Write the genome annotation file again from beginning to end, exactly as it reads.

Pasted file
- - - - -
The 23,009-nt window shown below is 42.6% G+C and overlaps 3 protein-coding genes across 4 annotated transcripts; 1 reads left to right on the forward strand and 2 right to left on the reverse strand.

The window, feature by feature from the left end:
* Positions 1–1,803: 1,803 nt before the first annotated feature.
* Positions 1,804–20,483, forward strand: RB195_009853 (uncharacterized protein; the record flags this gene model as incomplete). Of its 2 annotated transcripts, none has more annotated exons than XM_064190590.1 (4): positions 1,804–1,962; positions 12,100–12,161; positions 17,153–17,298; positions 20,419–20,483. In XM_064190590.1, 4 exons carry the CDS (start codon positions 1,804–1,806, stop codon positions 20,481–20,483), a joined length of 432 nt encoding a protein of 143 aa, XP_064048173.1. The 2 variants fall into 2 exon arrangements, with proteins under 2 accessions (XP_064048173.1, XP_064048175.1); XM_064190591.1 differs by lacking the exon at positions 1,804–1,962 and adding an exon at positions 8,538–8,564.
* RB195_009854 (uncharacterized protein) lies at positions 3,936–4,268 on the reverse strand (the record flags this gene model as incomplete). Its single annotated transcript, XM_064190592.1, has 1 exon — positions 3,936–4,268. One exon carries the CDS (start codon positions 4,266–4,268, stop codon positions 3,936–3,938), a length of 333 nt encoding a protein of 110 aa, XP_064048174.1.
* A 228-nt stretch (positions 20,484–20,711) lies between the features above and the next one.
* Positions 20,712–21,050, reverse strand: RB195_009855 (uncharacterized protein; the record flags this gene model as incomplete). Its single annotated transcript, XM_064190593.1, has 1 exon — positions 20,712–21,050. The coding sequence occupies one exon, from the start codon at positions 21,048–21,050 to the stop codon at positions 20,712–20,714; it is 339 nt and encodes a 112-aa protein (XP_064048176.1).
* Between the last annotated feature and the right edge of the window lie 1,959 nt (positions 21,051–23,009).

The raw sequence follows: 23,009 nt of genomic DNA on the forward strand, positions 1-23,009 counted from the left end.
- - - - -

The 23,009-nt window shown below is 42.6% G+C and overlaps 3 protein-coding genes across 4 annotated transcripts; 1 reads left to right on the forward strand and 2 right to left on the reverse strand.

The window, feature by feature from the left end:
* Positions 1–1,803: 1,803 nt before the first annotated feature.
* Positions 1,804–20,483, forward strand: RB195_009853 (uncharacterized protein; the record flags this gene model as incomplete). Of its 2 annotated transcripts, none has more annotated exons than XM_064190590.1 (4): positions 1,804–1,962; positions 12,100–12,161; positions 17,153–17,298; positions 20,419–20,483. In XM_064190590.1, 4 exons carry the CDS (start codon positions 1,804–1,806, stop codon positions 20,481–20,483), a joined length of 432 nt encoding a protein of 143 aa, XP_064048173.1. The 2 variants fall into 2 exon arrangements, with proteins under 2 accessions (XP_064048173.1, XP_064048175.1); XM_064190591.1 differs by lacking the exon at positions 1,804–1,962 and adding an exon at positions 8,538–8,564.
* RB195_009854 (uncharacterized protein) lies at positions 3,936–4,268 on the reverse strand (the record flags this gene model as incomplete). Its single annotated transcript, XM_064190592.1, has 1 exon — positions 3,936–4,268. One exon carries the CDS (start codon positions 4,266–4,268, stop codon positions 3,936–3,938), a length of 333 nt encoding a protein of 110 aa, XP_064048174.1.
* A 228-nt stretch (positions 20,484–20,711) lies between the features above and the next one.
* Positions 20,712–21,050, reverse strand: RB195_009855 (uncharacterized protein; the record flags this gene model as incomplete). Its single annotated transcript, XM_064190593.1, has 1 exon — positions 20,712–21,050. The coding sequence occupies one exon, from the start codon at positions 21,048–21,050 to the stop codon at positions 20,712–20,714; it is 339 nt and encodes a 112-aa protein (XP_064048176.1).
* Between the last annotated feature and the right edge of the window lie 1,959 nt (positions 21,051–23,009).

The raw sequence follows: 23,009 nt of genomic DNA on the forward strand, positions 1-23,009 counted from the left end.